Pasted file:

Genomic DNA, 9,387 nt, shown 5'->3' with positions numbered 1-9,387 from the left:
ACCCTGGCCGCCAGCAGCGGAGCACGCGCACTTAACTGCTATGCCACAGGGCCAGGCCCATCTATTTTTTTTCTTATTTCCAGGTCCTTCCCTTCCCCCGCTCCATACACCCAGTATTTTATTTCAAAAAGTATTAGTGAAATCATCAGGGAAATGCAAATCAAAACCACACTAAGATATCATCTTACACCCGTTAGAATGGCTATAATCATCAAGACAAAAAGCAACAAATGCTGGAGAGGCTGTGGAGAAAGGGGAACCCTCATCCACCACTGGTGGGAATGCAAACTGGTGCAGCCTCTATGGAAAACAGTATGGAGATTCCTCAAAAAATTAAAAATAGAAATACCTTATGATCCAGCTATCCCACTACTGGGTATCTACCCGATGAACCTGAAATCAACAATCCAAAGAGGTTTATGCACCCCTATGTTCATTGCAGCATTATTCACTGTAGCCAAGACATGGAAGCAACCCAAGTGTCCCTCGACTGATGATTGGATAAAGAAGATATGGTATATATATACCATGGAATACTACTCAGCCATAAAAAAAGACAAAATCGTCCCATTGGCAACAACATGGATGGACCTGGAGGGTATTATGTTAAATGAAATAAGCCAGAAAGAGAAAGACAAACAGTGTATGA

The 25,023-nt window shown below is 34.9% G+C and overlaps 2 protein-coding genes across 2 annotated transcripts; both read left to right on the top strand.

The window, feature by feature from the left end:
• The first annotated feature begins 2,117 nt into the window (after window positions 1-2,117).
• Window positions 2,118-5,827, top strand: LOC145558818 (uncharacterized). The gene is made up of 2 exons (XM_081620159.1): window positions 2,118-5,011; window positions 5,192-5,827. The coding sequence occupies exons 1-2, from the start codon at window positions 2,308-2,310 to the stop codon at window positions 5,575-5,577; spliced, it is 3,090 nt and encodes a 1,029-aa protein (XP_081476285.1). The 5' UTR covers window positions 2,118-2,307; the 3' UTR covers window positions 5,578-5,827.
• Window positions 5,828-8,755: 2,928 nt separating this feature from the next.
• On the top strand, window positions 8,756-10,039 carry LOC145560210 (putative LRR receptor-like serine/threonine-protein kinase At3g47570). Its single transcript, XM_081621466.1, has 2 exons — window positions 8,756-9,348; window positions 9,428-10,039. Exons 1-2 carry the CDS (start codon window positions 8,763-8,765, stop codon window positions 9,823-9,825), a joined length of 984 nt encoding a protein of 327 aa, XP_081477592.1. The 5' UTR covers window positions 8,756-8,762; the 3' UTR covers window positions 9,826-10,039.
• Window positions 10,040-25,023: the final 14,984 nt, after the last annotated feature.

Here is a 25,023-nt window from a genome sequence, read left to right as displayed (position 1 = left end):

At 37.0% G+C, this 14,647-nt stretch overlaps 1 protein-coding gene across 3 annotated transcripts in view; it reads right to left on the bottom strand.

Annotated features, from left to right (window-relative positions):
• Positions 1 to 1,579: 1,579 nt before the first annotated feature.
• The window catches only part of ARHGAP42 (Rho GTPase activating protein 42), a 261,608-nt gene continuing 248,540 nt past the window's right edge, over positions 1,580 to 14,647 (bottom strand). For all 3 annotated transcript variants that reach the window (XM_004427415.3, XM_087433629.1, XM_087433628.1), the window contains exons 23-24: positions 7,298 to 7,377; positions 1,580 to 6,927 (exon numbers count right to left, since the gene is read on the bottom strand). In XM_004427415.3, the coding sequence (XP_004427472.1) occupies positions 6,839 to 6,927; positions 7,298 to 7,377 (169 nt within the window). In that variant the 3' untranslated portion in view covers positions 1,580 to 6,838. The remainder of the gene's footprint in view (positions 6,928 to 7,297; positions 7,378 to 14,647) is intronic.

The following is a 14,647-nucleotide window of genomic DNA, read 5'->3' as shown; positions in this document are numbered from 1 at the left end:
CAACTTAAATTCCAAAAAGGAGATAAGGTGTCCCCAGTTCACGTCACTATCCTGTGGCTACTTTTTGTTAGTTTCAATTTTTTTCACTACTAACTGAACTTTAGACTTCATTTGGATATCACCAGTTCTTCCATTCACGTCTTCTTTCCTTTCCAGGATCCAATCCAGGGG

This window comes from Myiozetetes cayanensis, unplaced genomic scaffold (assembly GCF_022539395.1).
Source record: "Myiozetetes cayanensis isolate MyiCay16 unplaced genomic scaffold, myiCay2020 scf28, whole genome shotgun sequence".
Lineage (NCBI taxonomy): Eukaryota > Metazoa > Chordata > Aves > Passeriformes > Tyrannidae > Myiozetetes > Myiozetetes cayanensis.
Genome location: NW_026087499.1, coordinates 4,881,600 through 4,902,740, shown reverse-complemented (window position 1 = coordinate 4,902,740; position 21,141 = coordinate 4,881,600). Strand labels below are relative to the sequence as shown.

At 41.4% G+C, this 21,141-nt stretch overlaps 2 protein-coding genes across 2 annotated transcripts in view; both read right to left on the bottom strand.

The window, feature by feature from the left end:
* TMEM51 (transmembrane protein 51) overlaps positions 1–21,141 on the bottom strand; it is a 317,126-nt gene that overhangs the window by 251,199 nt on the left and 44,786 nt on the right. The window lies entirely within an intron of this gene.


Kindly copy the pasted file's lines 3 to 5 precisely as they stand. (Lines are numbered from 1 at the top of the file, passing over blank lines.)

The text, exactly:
The 25,023-nt window shown below is 34.9% G+C and overlaps 2 protein-coding genes across 2 annotated transcripts; both read left to right on the top strand.

The window, feature by feature from the left end:
• The first annotated feature begins 2,117 nt into the window (after window positions 1-2,117).